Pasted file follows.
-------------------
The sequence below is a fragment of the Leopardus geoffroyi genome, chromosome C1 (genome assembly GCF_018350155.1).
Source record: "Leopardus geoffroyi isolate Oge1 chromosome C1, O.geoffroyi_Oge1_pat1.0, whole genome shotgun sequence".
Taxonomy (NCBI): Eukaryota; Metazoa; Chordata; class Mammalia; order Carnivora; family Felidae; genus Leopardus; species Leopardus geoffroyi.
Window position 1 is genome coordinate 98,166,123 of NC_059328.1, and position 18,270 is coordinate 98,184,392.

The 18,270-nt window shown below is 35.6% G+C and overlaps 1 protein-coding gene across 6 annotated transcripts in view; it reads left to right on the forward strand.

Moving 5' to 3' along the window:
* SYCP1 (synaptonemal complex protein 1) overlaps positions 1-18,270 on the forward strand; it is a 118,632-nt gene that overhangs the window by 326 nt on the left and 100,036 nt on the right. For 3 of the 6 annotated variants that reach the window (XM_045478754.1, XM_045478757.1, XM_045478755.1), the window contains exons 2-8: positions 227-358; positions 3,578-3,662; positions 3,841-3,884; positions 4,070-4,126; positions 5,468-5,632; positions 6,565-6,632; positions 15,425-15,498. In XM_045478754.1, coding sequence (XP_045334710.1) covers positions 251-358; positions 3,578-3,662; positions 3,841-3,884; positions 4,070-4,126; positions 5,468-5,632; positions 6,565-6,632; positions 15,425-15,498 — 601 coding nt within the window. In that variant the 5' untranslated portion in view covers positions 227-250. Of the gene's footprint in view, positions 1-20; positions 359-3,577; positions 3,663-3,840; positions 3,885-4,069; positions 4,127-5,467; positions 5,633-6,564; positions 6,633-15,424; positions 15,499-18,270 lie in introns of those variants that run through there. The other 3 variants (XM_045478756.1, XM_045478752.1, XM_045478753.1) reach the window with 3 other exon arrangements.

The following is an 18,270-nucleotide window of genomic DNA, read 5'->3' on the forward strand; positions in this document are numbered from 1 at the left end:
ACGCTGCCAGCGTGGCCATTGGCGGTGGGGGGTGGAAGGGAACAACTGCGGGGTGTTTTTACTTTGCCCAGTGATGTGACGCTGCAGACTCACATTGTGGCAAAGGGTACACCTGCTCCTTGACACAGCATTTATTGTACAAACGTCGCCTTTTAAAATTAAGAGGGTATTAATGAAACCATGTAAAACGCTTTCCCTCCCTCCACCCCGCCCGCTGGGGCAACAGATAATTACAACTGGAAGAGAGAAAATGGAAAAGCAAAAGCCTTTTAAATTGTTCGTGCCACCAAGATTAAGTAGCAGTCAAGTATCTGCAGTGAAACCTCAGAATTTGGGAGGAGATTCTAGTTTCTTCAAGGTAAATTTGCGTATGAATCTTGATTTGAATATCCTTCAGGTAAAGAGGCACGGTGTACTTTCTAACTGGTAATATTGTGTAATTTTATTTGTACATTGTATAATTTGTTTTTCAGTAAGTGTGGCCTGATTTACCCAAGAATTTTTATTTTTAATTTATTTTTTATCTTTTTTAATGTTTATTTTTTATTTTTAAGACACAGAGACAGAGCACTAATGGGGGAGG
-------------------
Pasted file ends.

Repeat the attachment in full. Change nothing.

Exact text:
The sequence below is a fragment of the Leopardus geoffroyi genome, chromosome C1 (genome assembly GCF_018350155.1).
Source record: "Leopardus geoffroyi isolate Oge1 chromosome C1, O.geoffroyi_Oge1_pat1.0, whole genome shotgun sequence".
Taxonomy (NCBI): Eukaryota; Metazoa; Chordata; class Mammalia; order Carnivora; family Felidae; genus Leopardus; species Leopardus geoffroyi.
Window position 1 is genome coordinate 98,166,123 of NC_059328.1, and position 18,270 is coordinate 98,184,392.

The 18,270-nt window shown below is 35.6% G+C and overlaps 1 protein-coding gene across 6 annotated transcripts in view; it reads left to right on the forward strand.

Moving 5' to 3' along the window:
* SYCP1 (synaptonemal complex protein 1) overlaps positions 1-18,270 on the forward strand; it is a 118,632-nt gene that overhangs the window by 326 nt on the left and 100,036 nt on the right. For 3 of the 6 annotated variants that reach the window (XM_045478754.1, XM_045478757.1, XM_045478755.1), the window contains exons 2-8: positions 227-358; positions 3,578-3,662; positions 3,841-3,884; positions 4,070-4,126; positions 5,468-5,632; positions 6,565-6,632; positions 15,425-15,498. In XM_045478754.1, coding sequence (XP_045334710.1) covers positions 251-358; positions 3,578-3,662; positions 3,841-3,884; positions 4,070-4,126; positions 5,468-5,632; positions 6,565-6,632; positions 15,425-15,498 — 601 coding nt within the window. In that variant the 5' untranslated portion in view covers positions 227-250. Of the gene's footprint in view, positions 1-20; positions 359-3,577; positions 3,663-3,840; positions 3,885-4,069; positions 4,127-5,467; positions 5,633-6,564; positions 6,633-15,424; positions 15,499-18,270 lie in introns of those variants that run through there. The other 3 variants (XM_045478756.1, XM_045478752.1, XM_045478753.1) reach the window with 3 other exon arrangements.

The following is an 18,270-nucleotide window of genomic DNA, read 5'->3' on the forward strand; positions in this document are numbered from 1 at the left end:
ACGCTGCCAGCGTGGCCATTGGCGGTGGGGGGTGGAAGGGAACAACTGCGGGGTGTTTTTACTTTGCCCAGTGATGTGACGCTGCAGACTCACATTGTGGCAAAGGGTACACCTGCTCCTTGACACAGCATTTATTGTACAAACGTCGCCTTTTAAAATTAAGAGGGTATTAATGAAACCATGTAAAACGCTTTCCCTCCCTCCACCCCGCCCGCTGGGGCAACAGATAATTACAACTGGAAGAGAGAAAATGGAAAAGCAAAAGCCTTTTAAATTGTTCGTGCCACCAAGATTAAGTAGCAGTCAAGTATCTGCAGTGAAACCTCAGAATTTGGGAGGAGATTCTAGTTTCTTCAAGGTAAATTTGCGTATGAATCTTGATTTGAATATCCTTCAGGTAAAGAGGCACGGTGTACTTTCTAACTGGTAATATTGTGTAATTTTATTTGTACATTGTATAATTTGTTTTTCAGTAAGTGTGGCCTGATTTACCCAAGAATTTTTATTTTTAATTTATTTTTTATCTTTTTTAATGTTTATTTTTTATTTTTAAGACACAGAGACAGAGCACTAATGGGGGAGG